The thinking cap

Introducing: My prototype thinking cap! It’s a hat that scrolls a message in changing colors. You can change the message with your smartphone since the hat contains a  bluetooth radio. You can even change the colors and stuff. It runs on 8 AA batteries. I actually wore this at around for a day on campus!

I used the LPD8806 based RGB led strips I purchased earlier, cut into 5 equal length strips stacked one on top of the other to give me a vertical resolution of 5 pixels. I incorporated a basic character set that is 5 pixels high and up to 7 pixels wide to scroll the text across the hat. The text is very hard to make out unless you are at least 5 feet away, unfortunately. The farther you are, the easier it is to read the hat.

Materials and technical stuff:

  • Teensy 2.0 microcontroller
  • 2 x 744052 dual 4 channel multiplexors
  • 1 x 7400 series inverter
  • Sparkfun bluetooth mate gold
  • 8 x AA batteries
  • Diode (6A capable, to drop the voltage on the batteries)
  • Plenty of wires

The Teensy only contains a single SPI interface, which was used to control the led strips. I needed a way to multiplex the SPI between the strips since I didn’t feel like connecting the end of each strip to the beginning of the next strip, so I decided to use the multiplexors. I chose the 744052 since they were dual 4 channels, meaning they behaved like a double pole, single throw switch. This was necessary to switch the SPI data and clock lines between each strip. A problem arose however, because I had 5 strips but the multiplexors were for 4 channels, so I added an inverter and another multiplexor and came up with a cheap scheme to let me multiplex between the 5 using only 3 bits.

Enable Sel X Sel Y Enable Sel X Sel Y
0 0 0 1 0 0
0 0 1 0 0 0
0 1 0
0 1 1
1 Don’t Care Don’t care
B4 B3 B2 Mux 1 output # Mux 2 output # Strip #
0 0 0 1 -  1
0 0 1 2 - 2
0 1 0 3 - 3
0 1 1 4 - 4
1 0 0 - 1 5

The third bit of my output was used to control the enable (which is active low) of the first mux, and I tied the complement of it to the enable of the second mux. This ensured that for values 0 to 3 (000b to 011b) that the first mux was enabled and the second disabled, and when I output 100b, this disabled the first mux and enabled the first input of the second mux. The input select lines on the second mux were both tied to ground, as I only used it to select the 5th strip.

This allowed me to easily index my strips and switch between them when controlling the scrolling text. The text itself was achieved using a framebuffer and a bunch of shifts. The bluetooth radio used was the sparkfun bluetooth mate gold, which allowed me to easily change the text message using the serial port profile and a serial console app on my phone.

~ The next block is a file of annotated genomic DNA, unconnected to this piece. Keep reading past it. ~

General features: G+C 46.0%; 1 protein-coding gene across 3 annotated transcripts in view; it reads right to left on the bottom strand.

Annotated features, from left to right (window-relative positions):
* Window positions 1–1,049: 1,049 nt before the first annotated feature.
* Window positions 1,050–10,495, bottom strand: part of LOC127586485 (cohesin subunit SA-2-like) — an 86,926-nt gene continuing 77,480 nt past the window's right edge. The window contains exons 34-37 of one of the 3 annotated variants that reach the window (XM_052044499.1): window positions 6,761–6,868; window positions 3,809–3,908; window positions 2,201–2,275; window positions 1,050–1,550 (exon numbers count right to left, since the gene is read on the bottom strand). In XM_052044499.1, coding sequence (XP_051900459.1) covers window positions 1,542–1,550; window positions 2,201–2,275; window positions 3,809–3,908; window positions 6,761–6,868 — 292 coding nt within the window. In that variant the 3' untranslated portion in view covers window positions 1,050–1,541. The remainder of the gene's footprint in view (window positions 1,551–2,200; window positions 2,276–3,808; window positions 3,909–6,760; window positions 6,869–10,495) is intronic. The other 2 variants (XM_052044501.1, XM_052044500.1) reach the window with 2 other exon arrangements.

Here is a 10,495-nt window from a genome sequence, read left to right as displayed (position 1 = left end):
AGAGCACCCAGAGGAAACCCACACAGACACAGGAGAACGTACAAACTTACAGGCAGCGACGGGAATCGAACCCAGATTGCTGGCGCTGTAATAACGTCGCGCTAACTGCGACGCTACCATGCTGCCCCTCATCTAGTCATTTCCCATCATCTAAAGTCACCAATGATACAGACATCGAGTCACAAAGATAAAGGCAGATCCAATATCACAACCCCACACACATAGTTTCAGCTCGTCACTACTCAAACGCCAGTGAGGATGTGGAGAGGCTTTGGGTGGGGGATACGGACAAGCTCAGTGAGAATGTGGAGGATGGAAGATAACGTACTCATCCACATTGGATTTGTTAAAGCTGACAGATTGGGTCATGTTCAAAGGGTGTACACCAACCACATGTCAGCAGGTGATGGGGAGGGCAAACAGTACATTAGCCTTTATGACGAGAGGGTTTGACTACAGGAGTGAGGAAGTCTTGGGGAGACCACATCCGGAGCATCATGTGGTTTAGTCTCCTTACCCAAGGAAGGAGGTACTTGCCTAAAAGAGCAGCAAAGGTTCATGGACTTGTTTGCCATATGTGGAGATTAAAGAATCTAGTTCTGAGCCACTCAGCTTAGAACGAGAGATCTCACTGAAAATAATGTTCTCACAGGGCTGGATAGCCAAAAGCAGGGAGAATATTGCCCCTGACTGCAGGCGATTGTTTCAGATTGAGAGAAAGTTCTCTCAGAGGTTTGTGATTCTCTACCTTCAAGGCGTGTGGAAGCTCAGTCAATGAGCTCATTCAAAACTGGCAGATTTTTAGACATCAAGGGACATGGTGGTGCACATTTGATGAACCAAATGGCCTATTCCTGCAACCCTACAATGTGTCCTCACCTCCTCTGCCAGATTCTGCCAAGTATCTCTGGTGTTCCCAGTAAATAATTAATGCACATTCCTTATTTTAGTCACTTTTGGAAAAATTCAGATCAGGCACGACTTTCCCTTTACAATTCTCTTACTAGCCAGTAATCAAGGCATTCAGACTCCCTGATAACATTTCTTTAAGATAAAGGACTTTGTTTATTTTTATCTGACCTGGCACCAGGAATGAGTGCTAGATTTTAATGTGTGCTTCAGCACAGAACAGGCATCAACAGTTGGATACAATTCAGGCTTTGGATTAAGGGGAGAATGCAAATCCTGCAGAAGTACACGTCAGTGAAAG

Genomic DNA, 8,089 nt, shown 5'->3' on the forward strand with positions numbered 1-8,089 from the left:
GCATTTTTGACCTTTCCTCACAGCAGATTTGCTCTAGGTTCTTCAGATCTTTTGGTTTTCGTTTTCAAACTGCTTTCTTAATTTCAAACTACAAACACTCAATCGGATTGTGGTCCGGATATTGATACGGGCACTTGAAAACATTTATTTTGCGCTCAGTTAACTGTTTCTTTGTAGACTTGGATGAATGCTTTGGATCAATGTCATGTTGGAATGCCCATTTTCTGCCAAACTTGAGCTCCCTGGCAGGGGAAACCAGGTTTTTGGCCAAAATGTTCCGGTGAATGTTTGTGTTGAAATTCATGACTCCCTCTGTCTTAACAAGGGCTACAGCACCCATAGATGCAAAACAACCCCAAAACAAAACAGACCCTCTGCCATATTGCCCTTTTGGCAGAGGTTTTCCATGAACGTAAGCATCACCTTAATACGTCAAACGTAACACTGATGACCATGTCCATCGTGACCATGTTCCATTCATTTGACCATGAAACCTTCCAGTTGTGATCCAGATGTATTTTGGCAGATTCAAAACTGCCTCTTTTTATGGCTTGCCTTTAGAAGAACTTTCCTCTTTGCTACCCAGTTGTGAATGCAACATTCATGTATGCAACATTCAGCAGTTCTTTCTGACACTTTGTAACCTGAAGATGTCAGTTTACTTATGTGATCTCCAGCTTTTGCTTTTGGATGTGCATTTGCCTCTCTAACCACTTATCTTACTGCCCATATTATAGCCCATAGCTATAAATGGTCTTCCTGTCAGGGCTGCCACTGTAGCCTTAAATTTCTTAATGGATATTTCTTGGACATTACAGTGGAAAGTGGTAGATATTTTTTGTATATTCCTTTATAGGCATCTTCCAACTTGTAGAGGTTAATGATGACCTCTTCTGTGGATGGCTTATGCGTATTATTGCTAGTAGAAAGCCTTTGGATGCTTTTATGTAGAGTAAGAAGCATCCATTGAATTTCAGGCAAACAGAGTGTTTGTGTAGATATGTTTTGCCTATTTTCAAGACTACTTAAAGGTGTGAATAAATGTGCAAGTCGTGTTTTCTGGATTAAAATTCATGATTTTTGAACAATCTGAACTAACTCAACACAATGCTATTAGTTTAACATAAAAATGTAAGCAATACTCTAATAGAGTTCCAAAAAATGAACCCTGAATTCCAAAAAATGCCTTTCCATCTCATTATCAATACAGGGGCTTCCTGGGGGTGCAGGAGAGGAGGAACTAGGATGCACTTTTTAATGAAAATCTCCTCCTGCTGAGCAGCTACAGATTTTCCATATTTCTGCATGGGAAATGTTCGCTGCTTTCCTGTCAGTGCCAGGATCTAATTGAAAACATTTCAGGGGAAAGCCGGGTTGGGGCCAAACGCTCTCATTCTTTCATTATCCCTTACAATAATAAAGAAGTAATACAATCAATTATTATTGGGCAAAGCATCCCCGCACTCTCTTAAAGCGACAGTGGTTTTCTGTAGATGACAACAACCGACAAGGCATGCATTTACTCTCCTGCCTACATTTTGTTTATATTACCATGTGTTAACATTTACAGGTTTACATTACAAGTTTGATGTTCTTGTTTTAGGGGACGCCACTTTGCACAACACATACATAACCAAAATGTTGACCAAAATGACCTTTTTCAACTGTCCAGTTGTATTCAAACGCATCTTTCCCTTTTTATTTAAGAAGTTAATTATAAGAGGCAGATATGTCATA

Video of hat in action:


I got it in my head to make a digital synthesizer using a leftover microcontroller (Freescale JM128 Coldfire V1) from a class I had taken previously. So off I went. I wanted something that I could use a MIDI keyboard with. While snooping around a local store, I stumbled upon this:

Akai SynthStation 25

It’s a 25 key keyboard which is supposed to work with your iPhone. Additionally, it works as a USB MIDI keyboard! The microcontroller I was using had support for USB device and host mode, though getting it working was a real pain. Freescale supplies a small USB stack for the microcontroller, and after a week of toiling I finally got it working correctly. One of the problems I had run into was that the D+ and D- pins of the USB had to have pulldown resistors in order to work correctly, something that took me a few days to figure out.


I used tusbsnoop with the keyboard connected to my computer to get the vendor and product ID as well as the device class and endpoint information for the USB protocol. I had to put this information into a struct for the USB stack to use it correctly to connect as follows:

static USB_HOST_DRIVER_INFO DriverInfoTable[] =
 {0x09,0xE8}, /** Vendor ID for Akai*/
 {0x00,0x7A}, /** Product ID per synthstation USB kb */
 USB_CLASS_AUDIO , /** Class code */
 USB_SUBCLASS_AUD_MIDI_STRM, /** Sub-Class code */
 0x00, /** Protocol */
 0, /** Reserved */
 SynthStationUsbEvent /** Application call back function */

Anyway, with that all set, I connected everything up. Amusingly, the space in the SynthStation where you put your iDevice into was just about right to slip a small breadboard into, which made my life much easier.

Makin’ noise

Alright, so I got the thing reading the keypresses, but now I have to make some noise. I decided to use a technique called digital direct synthesis (DDS) to generate my waveforms. I used this wonderful guide to help me out, thanks electricdruid! I hardcoded a sine wavetable, and generated the tables for sawtooth, triangle and square waves. All this was great but, how do I get sound out of this thing?

To get sound out of the microcontroller would require using a digital to analog converter (DAC), which is the reverse of an analog to digital converter (ADC) which is found on many microcontrollers as a built in peripheral. I found a guide online on how to use a single PWM pin to create a low fidelity 1-bit DAC, and tried it. I was not too happy with the sound!

Eventually I decided to buy a DAC and settled on the Microchip MCP4921, which is a 12 bit DAC using SPI. I created a basic RC low pass filter to clean up the output and wired everything up nicely.

How is the sound generated? The basic idea is that I had an interrupt on a 22kHz timer that would look into the wavetables to generate a sample, and then this sample was fed to the DAC using SPI. I chose to use 256x1byte entries to store 1 period of each wavetype.

Here’s what it looked like now:

The micro, the DAC, a 24 character LCD for later use, and the RC filter attached


I went ahead and added a character LCD for later use. You can see a small 1/8″ audio jack that I hackishly put in to test the sound synthesis.

More to come later!